Observe that line AA shows the incoming calls. LLL depicts a first incoming call whilst AAD is the next subsequent incoming call. For purpose of this illustration, incoming calls 10 AAA,AAD are intended bonafide incoming calls. A window timer period (element 90-1 of FIG. 2 for example) ABB commences ABA concurrent with full recognition of the first incoming call's third incoming ring cadence signal AAB. Similarly, a call-1 latch (element 94 of FIG. 2) is set HIGH ACB concurrent ACA with the first incoming signal recognition AAB.
Observe that the second incoming call cadence AAD occurs while the timer state ABB is HIGH. As a result, the call-2 latch 110 is set ADB and concurrent with recognition of the second ring AAE/ADA the second incoming call rings through AEA to the subscriber's telephone set following recognition of the second incoming call AAE/AEB.
Following several rings AEC, when the subscriber picks-up his telephone set AFA he may carry on a conversation for however long it takes AFB/AFC. When the subscriber hangs-up a call complete signal AGA/AGC immediately occurs AFE/AGC which resets ACE/ADE the latch states ACB/ACC and ADB/ADC. The conversational time may be various in duration as depicted by ACD,ADD and AFD.
DIVERTING AN UNTIMELY CALL
In my FIG. 5 I depict a similar set of event sequences, but with different relationships. The several time lines are represented as:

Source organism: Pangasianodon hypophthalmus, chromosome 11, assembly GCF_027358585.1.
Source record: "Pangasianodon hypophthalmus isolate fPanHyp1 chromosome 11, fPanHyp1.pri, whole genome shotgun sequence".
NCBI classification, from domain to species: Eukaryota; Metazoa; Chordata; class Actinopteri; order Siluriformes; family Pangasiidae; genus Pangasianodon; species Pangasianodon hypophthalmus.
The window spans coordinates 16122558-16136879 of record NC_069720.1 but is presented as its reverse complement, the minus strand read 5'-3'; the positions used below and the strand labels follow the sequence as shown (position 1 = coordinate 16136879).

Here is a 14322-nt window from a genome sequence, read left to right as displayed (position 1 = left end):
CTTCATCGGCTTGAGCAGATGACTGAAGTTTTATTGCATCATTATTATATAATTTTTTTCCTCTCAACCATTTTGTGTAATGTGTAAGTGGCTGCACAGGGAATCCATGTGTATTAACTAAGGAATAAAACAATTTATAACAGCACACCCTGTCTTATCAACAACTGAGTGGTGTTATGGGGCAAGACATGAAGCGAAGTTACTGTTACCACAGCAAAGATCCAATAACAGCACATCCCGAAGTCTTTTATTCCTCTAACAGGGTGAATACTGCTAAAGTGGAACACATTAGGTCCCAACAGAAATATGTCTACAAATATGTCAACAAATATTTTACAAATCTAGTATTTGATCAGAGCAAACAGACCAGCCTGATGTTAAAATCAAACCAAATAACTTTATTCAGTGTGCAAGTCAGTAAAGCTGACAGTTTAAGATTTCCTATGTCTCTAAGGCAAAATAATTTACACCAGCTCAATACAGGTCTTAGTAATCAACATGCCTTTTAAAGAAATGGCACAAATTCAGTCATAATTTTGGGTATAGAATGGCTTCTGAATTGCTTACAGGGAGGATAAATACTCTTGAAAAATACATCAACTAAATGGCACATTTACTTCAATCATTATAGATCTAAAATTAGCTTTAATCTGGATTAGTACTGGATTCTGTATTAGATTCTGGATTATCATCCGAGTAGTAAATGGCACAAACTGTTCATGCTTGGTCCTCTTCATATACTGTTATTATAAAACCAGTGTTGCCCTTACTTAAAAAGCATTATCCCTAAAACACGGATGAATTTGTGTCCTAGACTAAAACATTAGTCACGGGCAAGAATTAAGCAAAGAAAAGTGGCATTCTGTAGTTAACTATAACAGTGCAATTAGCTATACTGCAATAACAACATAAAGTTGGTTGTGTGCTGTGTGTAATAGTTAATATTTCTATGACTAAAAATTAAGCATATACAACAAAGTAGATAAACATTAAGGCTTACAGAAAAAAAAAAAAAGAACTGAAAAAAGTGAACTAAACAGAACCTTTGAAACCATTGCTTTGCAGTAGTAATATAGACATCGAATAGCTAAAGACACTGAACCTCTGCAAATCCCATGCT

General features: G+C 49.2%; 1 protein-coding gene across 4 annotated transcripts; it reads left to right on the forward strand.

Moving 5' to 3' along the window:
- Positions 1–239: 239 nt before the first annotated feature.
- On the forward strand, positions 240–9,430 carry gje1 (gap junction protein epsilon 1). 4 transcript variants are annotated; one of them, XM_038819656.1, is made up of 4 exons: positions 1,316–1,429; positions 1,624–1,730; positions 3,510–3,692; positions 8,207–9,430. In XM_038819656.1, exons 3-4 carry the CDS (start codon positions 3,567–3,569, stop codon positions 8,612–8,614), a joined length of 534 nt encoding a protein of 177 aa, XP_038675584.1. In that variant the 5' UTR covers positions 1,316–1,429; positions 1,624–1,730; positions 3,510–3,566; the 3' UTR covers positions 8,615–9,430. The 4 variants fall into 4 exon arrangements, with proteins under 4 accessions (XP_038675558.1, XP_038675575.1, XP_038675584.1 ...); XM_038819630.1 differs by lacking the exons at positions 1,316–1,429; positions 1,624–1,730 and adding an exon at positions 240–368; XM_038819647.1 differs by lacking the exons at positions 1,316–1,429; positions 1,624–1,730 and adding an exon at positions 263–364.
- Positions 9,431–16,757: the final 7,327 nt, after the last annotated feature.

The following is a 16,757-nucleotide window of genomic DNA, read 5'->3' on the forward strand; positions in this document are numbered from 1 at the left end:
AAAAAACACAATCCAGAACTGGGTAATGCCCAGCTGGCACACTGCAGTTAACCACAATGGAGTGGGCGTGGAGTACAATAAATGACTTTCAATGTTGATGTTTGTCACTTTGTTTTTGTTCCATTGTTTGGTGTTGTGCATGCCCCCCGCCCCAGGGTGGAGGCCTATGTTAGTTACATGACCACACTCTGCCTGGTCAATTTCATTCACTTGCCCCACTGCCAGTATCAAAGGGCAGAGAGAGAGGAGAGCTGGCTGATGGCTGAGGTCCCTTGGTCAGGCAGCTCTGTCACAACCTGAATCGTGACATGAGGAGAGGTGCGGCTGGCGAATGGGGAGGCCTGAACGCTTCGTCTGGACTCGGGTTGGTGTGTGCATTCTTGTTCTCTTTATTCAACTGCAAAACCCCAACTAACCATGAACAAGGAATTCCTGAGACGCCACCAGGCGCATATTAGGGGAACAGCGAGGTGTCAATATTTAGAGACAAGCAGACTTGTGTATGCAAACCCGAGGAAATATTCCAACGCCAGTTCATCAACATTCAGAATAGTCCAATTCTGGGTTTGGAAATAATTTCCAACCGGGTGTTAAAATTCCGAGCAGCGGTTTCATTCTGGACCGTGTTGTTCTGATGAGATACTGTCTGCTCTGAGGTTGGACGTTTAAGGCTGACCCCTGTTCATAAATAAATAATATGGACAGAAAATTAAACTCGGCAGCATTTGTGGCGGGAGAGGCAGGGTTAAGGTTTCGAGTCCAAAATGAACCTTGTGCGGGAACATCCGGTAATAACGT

DEPICTED FUNCTION OR STATES
Incoming Call (Valid Call SHown)
Call-1 Latch (94)
Call-2 Latch (110)
Subscriber Phone Ring Cadence
Subscriber Conversation Period
Call to Answering Machine (64-1)
In FIG. 5 I show that two incoming calls appear BAA,BAD. For purpose of this drawing, I show the first incoming call BAA having an appropriate “3-rings” prior to hang-up BAB. This sets the timer B to proceed with an about 1 minute (more or less) time cycle BBB.
Furthermore, the call-1 latch 94 is set BCA to a TRUE state BCB and subsequently reset BCC when the timer “times-out” BBC.
Looking now at the second or subsequential call BAD, observe that the ring cadence occurs after the call-1 latch resets BCC. As a result, it is blocked from reaching the call-2 latch 110 as shown by unchanging line BDA. Similarly, the subscriber's telephone receives no call mention BEA and of course no conversation ensues BFA with the subscriber. However, the incoming call is shifted BAE/BGA to an answering machine for a period BGB during which time a message may be left by the caller. Upon completion of the answering machine activity, local loop line hangup is completed BGC and the overall system is available for the next call sequence.